Fiction > Montesquieu > Persian Letters
Montesquieu (1689–1755).  Persian Letters.  1901.
Letter CV
Usbek to the Same
ALL the nations of Europe are not equally submissive to their princes: the impatient humor of the English, for instance, leaves their king hardly any time to make his authority felt. Submission and obedience are virtues upon which they flatter themselves but little. On this subject they say most amazing things. According to them there is only one tie which can bind men, and that is gratitude: husband and wife, father and son, are only bound to each other by their mutual affection, or by the services they do each other: and these various motives of obligation are the origin of all kingdoms and communities.  1
  But if a prince, instead of making the lives of his subjects happy, attempts to oppress and ruin them, the basis of obedience is destroyed; nothing binds them, nothing attaches them to him; and they return to their natural liberty. They maintain that all unlimited power must be unlawful, because it cannot have had a lawful origin. For, we cannot, say they, give to another more power over us than we ourselves have: now, we have not unlimited power over ourselves; for example, we have no right to take our own lives: no one upon earth then, they conclude, had such a power.  2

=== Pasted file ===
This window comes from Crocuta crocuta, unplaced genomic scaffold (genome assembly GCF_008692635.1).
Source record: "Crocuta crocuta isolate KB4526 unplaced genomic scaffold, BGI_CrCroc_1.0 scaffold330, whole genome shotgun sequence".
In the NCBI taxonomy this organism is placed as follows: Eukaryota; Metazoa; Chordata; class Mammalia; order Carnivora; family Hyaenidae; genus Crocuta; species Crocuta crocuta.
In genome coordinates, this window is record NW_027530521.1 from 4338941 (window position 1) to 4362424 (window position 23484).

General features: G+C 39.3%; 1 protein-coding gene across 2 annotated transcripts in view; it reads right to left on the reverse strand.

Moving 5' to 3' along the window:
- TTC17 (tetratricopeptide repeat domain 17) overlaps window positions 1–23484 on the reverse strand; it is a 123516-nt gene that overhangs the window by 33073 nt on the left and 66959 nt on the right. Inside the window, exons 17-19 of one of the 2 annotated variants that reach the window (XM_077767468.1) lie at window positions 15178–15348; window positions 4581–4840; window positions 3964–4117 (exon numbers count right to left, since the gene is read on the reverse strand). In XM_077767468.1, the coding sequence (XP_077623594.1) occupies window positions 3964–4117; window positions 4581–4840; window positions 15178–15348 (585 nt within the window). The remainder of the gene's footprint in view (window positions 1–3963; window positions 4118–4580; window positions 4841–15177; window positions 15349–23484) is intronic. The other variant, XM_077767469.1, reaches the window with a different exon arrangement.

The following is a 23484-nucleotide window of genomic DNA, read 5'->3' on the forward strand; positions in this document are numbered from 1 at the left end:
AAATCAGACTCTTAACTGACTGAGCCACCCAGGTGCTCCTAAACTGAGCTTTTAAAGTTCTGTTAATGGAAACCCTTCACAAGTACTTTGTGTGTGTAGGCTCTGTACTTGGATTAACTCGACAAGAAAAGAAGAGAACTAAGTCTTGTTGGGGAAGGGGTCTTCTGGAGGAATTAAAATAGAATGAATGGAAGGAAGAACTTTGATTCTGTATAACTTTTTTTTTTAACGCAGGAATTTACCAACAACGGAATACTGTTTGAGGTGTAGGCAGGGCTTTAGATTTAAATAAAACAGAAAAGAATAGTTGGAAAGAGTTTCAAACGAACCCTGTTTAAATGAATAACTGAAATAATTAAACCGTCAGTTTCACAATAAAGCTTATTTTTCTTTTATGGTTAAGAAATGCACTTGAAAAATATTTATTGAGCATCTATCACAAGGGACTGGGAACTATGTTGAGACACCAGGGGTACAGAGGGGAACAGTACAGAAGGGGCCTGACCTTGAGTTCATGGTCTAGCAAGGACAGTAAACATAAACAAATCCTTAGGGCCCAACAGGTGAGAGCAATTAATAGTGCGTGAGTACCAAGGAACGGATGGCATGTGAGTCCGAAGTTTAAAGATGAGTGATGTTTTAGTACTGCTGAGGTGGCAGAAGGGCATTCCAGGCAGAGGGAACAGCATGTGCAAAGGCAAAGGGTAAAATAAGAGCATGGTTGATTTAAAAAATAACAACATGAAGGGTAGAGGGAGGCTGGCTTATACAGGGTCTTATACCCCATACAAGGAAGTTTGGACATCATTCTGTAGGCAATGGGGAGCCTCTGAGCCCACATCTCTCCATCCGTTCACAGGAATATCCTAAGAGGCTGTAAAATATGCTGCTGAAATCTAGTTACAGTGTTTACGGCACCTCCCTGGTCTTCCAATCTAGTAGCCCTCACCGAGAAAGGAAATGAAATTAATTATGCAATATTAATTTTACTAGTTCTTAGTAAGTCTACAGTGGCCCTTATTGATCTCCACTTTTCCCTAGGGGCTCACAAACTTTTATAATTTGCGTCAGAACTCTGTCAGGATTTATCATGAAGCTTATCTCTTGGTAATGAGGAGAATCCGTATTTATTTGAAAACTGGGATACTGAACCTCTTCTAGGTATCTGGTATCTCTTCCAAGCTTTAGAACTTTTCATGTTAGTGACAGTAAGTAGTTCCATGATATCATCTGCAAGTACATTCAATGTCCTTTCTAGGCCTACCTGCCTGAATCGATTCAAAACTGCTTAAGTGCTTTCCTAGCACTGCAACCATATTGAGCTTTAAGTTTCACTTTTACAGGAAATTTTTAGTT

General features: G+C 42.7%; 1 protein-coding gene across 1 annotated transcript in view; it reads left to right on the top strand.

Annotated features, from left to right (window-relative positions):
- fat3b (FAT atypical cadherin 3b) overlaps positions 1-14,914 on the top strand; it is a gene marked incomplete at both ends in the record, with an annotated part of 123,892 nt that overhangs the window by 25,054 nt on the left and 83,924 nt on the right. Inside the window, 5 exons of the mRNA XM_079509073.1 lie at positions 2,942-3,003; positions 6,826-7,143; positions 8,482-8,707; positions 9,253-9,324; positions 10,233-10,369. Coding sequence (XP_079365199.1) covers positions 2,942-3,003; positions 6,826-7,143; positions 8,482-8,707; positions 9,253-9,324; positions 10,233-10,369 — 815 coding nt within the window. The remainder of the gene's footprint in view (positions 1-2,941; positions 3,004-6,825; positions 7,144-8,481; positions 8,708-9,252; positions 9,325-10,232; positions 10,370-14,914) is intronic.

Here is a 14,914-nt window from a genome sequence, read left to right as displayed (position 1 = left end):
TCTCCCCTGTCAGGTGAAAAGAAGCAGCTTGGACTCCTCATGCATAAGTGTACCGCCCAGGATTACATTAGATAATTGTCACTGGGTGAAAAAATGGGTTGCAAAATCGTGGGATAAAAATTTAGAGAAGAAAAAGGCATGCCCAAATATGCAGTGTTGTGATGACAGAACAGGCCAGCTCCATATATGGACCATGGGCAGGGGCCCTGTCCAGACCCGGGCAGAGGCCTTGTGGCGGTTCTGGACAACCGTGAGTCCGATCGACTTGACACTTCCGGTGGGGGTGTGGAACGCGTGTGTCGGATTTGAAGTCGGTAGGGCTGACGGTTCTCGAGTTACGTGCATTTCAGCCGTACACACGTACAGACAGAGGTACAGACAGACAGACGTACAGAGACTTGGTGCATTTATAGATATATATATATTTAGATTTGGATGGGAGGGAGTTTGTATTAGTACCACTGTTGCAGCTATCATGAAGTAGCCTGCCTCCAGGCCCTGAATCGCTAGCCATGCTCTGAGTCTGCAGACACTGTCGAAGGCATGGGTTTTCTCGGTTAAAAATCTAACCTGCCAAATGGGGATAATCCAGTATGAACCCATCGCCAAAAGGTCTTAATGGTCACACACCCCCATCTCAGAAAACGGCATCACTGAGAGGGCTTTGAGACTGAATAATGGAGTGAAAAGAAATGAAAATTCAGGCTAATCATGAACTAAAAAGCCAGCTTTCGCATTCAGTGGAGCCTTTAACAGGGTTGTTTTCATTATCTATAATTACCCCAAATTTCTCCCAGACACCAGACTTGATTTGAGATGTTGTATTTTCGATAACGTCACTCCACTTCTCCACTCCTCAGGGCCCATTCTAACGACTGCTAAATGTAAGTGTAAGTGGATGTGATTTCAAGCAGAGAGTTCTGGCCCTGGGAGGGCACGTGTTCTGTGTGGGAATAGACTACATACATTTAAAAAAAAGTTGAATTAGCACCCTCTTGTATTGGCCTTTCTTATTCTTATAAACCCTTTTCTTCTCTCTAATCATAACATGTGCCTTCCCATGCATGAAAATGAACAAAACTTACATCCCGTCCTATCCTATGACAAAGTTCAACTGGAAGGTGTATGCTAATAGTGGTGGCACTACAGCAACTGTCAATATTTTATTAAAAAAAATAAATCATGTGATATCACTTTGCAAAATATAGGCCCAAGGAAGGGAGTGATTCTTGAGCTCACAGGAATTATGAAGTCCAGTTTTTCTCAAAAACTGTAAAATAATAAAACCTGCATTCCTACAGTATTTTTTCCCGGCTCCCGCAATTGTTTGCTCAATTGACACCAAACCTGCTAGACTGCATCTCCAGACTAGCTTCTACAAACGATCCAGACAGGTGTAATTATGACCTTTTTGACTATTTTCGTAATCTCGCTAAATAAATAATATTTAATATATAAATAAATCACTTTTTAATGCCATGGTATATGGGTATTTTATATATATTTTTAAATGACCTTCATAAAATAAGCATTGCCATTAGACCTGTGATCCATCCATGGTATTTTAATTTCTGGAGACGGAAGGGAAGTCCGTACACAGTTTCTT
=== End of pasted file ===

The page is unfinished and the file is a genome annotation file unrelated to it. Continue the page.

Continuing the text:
The crime of high treason is nothing else, according to them, than the crime of the weaker against the stronger, simply disobedience, no matter what form the disobedience may take. Thus the people of England, finding themselves stronger than one of their kings, 1 pronounced it high treason in a prince to make war upon his subjects. They have therefore good reason to say that the precept of their Koran, 2 which requires submission to the powers that be, is not a very difficult one to follow, seeing that it is impossible not to do so, inasmuch as they are not enjoined to submit to the most virtuous, but to the strongest.  3
  The English tell how one of their kings, having conquered and taken prisoner a prince who disputed his right to the crown, began to reproach him with his faithlessness and treachery, when the unfortunate prince replied, “It was decided only a moment ago which of us two is the traitor.”  4
  A usurper declares all those rebels who have not, like him, oppressed their country; and believing that where there are no judges there are no laws, he causes the caprices of chance and fortune to be reverenced like the decrees of Heaven.

  PARIS, the 20th of the second moon of Rebiab, 1717.
Note 1. Charles I. [back]
Note 2. The New Testament. [back]

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